Harrogate Herald - 4th July 1917

Roll of Honour

CSM Howard Horner (West Yorks), we regret to say, was officially reported killed in action on the 3rd May. He was the youngest son of James H Horner, of 22 Devonshire Place, Harrogate, and leaves a widow and three children, who reside at 9 Newnham Terrace, Harrogate. CSM Horner had a good record of service, having for the past 25 years been in the old Volunteers, the Territorials, and on active service, first joining in January, 1892, when the headquarters were St James' Hall. He was promoted to colour-sergeant in 1905 and later made CSM. He attended all, camps in connection with Volunteer training. He was with the Territorials in training at Scarborough when the war broke out, and signed on with many of his comrades for a certain period. At the expiration of this time he volunteered for further service, and went out with the Beechwood Boys in January last.

The following letter received by Mrs Howard Horner from Major Cross shows with what regard and esteem Company Sergeant Major Horner was held in : Dear Mrs Horner, As promised, I have been making enquiries regarding your husband, and the enclosed letter (which kindly return) has just come from Captain Heaton, who followed me as Adjutant. I am sadly afraid the worst has happened; over a month has gone by and the only evidence available confirms our worst fears. I need hardly say how deep my sympathy is for you and your children, and as you will, I hope, understand, this is much more than a mere expression of feeling. From early in 1900 to last year I had the privilege of being intimately and closely associated with your husband, and two men cannot soldier together for such a length of time without getting, as it were, an inside knowledge of each other. Your husband more than merited the regard and respect he was held in from the Commanding Officer to the last joined recruit. For the long period I was an officer in the company of which he was so great an ornament, I acknowledge with gratitude the unselfish help he gave to one and all, and especially to me his former company commander, and other officers who followed have on every possible occasion told me what a tower of strength he was. He knew his work, he helped everyone, he was unselfish in the extreme, he was patient and painstaking, never lost his temper, never used a foul word or expression, and always did far more than mere duty imposed on him. Such is the record of my old friend and comrade, Howard Horner. He was better than most and inferior to none. Any further information I can get I will see reaches you without delay. Again with much sympathy, yours very truly, E P Cross.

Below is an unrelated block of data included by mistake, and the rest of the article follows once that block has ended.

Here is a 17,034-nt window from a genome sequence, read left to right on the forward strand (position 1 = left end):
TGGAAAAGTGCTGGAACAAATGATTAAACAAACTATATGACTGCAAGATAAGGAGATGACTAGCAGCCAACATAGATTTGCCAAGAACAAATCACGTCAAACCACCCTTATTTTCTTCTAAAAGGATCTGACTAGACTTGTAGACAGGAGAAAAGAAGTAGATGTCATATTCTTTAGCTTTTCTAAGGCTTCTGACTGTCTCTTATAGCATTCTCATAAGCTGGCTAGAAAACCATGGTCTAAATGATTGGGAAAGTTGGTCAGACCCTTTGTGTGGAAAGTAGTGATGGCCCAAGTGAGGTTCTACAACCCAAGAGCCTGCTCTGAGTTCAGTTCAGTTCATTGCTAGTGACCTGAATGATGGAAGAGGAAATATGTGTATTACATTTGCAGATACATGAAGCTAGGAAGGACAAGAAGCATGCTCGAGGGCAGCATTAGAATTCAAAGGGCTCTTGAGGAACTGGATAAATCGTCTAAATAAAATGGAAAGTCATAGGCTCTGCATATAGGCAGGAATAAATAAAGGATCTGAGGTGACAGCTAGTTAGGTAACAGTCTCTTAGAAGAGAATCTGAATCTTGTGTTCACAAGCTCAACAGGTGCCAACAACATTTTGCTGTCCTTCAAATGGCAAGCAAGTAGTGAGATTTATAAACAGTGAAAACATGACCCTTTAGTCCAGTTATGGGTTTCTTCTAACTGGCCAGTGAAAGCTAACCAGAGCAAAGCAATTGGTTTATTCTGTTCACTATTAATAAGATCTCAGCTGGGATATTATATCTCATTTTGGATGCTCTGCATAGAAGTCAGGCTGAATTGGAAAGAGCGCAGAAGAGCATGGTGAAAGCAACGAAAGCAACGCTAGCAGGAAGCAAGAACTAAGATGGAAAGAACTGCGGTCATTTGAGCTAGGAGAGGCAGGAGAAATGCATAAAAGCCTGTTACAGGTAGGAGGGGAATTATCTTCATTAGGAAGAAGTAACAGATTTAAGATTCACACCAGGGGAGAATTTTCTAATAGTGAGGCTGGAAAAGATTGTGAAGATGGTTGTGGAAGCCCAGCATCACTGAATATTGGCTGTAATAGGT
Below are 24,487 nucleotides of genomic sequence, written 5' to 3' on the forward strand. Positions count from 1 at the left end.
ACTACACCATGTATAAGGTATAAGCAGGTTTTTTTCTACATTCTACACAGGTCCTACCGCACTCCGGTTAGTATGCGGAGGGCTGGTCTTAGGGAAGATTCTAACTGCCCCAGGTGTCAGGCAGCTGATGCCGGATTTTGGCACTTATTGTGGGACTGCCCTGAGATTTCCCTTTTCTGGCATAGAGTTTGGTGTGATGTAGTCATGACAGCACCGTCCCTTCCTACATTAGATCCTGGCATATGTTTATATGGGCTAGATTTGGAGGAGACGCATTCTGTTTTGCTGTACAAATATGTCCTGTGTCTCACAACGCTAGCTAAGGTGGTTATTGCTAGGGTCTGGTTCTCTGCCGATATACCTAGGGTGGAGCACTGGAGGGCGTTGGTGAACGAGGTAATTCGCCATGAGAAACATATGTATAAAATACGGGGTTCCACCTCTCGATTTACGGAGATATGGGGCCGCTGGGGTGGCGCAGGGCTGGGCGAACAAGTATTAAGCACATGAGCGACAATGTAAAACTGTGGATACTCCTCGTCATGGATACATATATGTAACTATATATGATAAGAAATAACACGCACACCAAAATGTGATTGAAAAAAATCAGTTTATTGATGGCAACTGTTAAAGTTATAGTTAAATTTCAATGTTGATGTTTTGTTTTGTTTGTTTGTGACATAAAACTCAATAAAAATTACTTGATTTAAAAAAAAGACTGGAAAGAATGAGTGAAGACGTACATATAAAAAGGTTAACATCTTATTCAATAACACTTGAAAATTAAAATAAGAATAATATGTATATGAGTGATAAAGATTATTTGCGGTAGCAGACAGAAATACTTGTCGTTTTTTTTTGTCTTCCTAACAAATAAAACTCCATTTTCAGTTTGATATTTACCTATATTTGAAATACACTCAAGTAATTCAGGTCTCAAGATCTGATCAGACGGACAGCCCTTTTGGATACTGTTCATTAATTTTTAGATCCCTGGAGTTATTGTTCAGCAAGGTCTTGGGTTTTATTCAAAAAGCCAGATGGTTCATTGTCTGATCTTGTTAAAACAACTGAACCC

Harrogate Herald - 4th July 1917

W H Breare letter

I am sorry to hear official notice has been received, after a long interval of suspense, stating that CSM Howard Horner, son of James H Horner, joiner, High Harrogate, has been killed in action. you know how we all hoped, when news did not come from him, that he was a prisoner, or at least alive. There was no direct evidence to warrant us thinking that he had been killed - only rumours. Unhappily this notice is official. Horner leaves a wife and three children, with whom, I am sure, you will have the deepest sympathy. The wife has called to see me several times, and I know her so well Horner's death comes very close to me. She is a brave woman, however, and I am sure will take permanent comfort from the nobility of his passing. As for the dear children they must one day derive from their father's heroic death an inspiration and example which will carry them proudly through life.

I should not do justice to Sergeant-Major Horner's memory if I did not point out to you that for 25 years he was a member of the old Harrogate Volunteers, then the Territorials. At one time he had the opportunity of withdrawing from the service. This was after the war had commenced. He resolutely determined to stick to duty, and the proudest of records is his.

 

Harrogate Herald - 18th July 1917

W H Breare letter

I told you at the time that Private A G Trowsdale, HAC, was wounded. On Monday he came over to see me fresh from hospital. He got his wound on the 25th of April, and after an operation in France was transferred to Sheffield. In addition to his would he was suffering from trench fever, and then he developed diphtheria. After a sick furlough he will have to report to his depot in London. But he is not fit yet, though bright and able to get about. Trowsdale told me that the only Harrogate man he had met was Company Sergeant Major Howard Horner. It was one dark night about 12 o'clock that the Beechwood Boys came to relieve his lot. He shouted out to ask if there was a Harrogate lad amongst them, and Horner, recognising his voice, immediately replied. They had a chat, and, of course, much of their talk was of home. Trowsdale is the son of Mr Trowsdale, of Knaresborough Road. The three brothers are in the Army. Private Leslie Trowsdale is in the West Yorks; Private Obrey [Aubrey?] Trowsdale connected with the transports; Private A G Trowsdale is the youngest of the brothers. Before the war he worked for Mr R T Hodgson, ironmonger; in fact, had nearly served his apprenticeship.